“They were engaged for a year, but married for only five days,” says Rakesh Sahu, talking about her sister and her husband.
On February 23, two bombs allegedly kept in a gift they received for their wedding went off, killing Soumya Sekhar Sahu (26) and leaving his bride Reema (23) severely injured. Soumya Sekhar’s grandmother, who was with the two at the time, was also killed.
Attending to Reema at the Cuttack government hospital where she was brought after the incident at Patnagarh town in Bolangir district, Rakesh says she is still in the dark on the death of her husband, a software engineer from Bengaluru. “She remembers the blast, but we have not told her about its consequences,” the brother says. Reema took the impact of the blast on the left side of her body, and Rakesh says hearing in her left ear is affected. “Most of the burn injuries are on her left side,” he adds.
Forensic examination is underway to ascertain the nature of the explosives. The Patnagarh Inspector in-charge Bareni Das and Bolangir Superintendent of Police K Siva Subramani refused to talk about the investigation. Other officers speaking off the record said they had “significant leads”.
Dr Anada Patnaik of the Plastic Surgery Department of SCB Medical College, where Reema is being treated, says, “The blast has inflicted 30-35 per cent burns. Additional problems like fume inhalation, splinters need care. She is being looked after by an inter-departmental medical team, comprising ophthalmologists, ENT specialists, and pulmonary medicine physicians.”
Both families deny any reason to suspect anyone for the crime. The family friends of Reema, who is a graduate, say her parents spent roughly Rs 9 lakh on the arranged marriage, and were happy she was going to start a new life in Bengaluru.
After the wedding, on February 18, Reema and Soumya Sekhar had been staying at his parents’ house in Patnagarh.
His parents, who are in their 50s, are in a state of shock. Family friend Abhinash Mallick says, “Sekhar’s grandmother was standing in the kitchen with him when he opened the gift parcel with a knife because it was packed tightly. Reema had followed both into the kitchen. Sekhar’s father was away in Delhi seeing his daughter off to Kazakhstan, where she is pursuing a bachelors in medicine programme. Sekhar’s mother, a college principal, was at work.”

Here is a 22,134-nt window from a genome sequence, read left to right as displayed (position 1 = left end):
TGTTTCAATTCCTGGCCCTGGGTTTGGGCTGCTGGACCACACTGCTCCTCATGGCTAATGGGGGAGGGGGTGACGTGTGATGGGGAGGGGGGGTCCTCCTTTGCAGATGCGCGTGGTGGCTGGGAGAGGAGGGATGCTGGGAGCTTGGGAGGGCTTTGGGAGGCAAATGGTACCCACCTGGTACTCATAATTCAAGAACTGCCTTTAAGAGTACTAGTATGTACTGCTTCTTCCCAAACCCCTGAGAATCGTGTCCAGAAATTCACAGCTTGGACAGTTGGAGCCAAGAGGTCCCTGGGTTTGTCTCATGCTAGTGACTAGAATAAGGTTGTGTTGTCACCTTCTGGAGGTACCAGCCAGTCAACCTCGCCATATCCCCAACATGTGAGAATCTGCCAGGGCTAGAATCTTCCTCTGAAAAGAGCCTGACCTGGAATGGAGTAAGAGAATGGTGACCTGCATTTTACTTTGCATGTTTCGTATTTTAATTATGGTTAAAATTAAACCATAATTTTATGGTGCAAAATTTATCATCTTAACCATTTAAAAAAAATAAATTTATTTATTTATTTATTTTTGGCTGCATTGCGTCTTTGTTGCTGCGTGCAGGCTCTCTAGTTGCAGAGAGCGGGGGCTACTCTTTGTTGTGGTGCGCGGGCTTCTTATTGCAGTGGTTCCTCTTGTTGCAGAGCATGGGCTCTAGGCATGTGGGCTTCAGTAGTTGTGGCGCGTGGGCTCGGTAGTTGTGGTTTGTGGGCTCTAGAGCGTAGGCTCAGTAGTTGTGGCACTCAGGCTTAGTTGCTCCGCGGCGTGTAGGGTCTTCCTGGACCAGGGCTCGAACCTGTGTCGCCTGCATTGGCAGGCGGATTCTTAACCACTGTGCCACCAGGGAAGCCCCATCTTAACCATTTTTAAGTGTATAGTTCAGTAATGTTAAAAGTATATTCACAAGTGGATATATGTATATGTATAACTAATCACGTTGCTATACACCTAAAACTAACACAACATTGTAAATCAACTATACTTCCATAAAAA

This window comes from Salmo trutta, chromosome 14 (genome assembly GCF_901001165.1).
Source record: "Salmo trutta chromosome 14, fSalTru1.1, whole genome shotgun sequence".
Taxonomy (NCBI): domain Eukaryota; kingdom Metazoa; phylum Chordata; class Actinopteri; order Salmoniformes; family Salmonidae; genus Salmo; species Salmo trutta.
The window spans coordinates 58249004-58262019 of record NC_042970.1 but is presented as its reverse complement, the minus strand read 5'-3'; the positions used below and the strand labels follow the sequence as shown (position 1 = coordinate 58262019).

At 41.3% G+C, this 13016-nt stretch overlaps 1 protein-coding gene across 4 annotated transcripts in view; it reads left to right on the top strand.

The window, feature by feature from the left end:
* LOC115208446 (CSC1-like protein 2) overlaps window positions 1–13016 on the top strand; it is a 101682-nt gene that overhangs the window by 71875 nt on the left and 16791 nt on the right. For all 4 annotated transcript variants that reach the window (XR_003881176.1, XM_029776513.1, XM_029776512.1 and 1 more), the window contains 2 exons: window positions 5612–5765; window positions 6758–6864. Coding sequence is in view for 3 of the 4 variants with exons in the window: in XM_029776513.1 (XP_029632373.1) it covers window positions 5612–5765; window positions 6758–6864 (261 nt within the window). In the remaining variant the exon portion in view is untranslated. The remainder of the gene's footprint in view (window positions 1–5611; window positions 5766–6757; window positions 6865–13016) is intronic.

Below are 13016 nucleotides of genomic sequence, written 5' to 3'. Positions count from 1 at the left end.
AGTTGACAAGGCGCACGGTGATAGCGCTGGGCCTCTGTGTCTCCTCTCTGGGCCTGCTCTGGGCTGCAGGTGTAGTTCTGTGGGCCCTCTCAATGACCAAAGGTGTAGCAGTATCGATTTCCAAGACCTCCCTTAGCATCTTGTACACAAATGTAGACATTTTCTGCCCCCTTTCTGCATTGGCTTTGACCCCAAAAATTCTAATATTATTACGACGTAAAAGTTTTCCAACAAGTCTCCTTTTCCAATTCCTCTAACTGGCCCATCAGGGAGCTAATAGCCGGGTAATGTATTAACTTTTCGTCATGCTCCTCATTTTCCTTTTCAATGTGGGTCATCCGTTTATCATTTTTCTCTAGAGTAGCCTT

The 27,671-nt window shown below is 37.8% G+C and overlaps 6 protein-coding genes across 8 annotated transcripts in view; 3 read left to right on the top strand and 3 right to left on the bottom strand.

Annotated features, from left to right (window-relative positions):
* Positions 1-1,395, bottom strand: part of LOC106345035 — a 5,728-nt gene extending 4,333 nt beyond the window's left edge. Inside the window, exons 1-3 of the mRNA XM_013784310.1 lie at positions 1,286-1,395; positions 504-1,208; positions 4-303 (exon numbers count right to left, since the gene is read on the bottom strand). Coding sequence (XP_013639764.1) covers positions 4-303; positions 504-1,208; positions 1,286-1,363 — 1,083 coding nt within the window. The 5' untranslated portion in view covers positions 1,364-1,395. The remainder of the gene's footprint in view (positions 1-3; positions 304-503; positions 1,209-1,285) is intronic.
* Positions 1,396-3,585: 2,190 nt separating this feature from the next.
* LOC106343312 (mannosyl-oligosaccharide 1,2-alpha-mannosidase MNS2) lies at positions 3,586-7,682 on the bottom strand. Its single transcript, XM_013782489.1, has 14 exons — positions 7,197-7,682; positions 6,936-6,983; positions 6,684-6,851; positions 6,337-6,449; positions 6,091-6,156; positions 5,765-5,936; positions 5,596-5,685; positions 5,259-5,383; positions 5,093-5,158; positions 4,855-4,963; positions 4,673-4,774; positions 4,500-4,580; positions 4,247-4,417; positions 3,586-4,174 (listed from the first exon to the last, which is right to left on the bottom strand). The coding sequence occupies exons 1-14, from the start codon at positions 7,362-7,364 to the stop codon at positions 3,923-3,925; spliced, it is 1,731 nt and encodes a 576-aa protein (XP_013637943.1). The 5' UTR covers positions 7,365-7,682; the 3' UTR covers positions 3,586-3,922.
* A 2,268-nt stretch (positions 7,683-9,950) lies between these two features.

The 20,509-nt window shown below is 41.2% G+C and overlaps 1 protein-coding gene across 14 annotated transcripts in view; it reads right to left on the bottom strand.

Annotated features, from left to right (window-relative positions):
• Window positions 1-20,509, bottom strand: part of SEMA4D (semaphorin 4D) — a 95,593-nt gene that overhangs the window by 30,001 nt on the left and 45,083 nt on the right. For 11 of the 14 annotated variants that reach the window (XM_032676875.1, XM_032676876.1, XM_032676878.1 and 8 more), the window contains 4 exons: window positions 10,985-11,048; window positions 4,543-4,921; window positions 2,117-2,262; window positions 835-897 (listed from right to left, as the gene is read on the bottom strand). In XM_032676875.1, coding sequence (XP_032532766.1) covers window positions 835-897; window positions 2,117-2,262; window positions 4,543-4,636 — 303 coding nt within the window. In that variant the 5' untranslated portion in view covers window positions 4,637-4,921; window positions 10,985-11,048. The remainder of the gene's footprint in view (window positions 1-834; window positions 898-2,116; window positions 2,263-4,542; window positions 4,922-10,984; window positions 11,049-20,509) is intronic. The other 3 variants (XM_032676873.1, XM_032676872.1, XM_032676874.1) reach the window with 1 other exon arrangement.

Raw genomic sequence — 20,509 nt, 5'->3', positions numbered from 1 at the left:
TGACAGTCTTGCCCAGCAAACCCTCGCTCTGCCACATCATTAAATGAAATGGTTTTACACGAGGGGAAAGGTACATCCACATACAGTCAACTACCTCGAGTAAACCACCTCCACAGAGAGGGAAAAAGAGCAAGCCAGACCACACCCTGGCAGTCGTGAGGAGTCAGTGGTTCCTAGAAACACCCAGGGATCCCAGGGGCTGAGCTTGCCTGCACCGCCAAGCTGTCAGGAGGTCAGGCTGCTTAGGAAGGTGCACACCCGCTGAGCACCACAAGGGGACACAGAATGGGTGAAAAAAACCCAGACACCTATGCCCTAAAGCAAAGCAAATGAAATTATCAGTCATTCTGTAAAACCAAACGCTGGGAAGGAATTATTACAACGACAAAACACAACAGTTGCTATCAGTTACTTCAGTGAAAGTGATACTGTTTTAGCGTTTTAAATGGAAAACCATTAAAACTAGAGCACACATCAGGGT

Soumya Sekhar’s grandmother, who was in her mid-80s, died at the Patnagarh government hospital. “Sekhar died on way to Burla (to the Veer Surendra Sai Institute of Medical Sciences and Research),” says Rakesh.
Sekhar’s father Ravindra Sahu, a geology lecturer at Jawaharlal College in Patnagarh, says he and his wife have moved out of their house, whose walls are cracked due to the force of the explosion. A family friend says that while the explosion ripped apart the kitchen cabinets, the gas cylinder miraculously did not explode. A neighbour who rushed to the house on hearing the explosion and seeing the smoke billow out says, “The impact of the explosion could be guessed just looking at the living room.”
The gift that is believed to have contained the bombs was delivered by courier. The Patnagarh branch manager of the courier delivery service, Dilip Kumar Dash, says, “The package made its way from Raipur to Sambalpur, and then to Bolangir and Patnagarh. One of our delivery boys handed it over to the family at roughly 12:30 pm (on February 23). The package looked ordinary. The wrapper seemed to enclose a cardboard box, the kind people use to send medicines. The package weighed 2.001 kg.”
Dash says he had handed over the receipt of the gift to the Patnagarh Police Station. Indian postal rules prohibit anything “sent in contravention of any enactment for the time being in force”. This includes items such as explosives, inflammable goods, obscene content, and gold coins of value exceeding Rs 20,000. Courier services refer to recommendations of the International Air Transport Association (IATA) Dangerous Goods Regulations, which classy nine classes of dangerous goods. Explosives, of various types, are the first class of goods banned in this list.
Dash admits that their courier service had “no scanning equipment” for detection of explosives.
Trying to understand how a festive occasion ended so tragically, Rakesh, who runs a garments business in Odisha’s Boudh district, says, “We have no rivals in our personal or professional lives. Sekhar had none either.”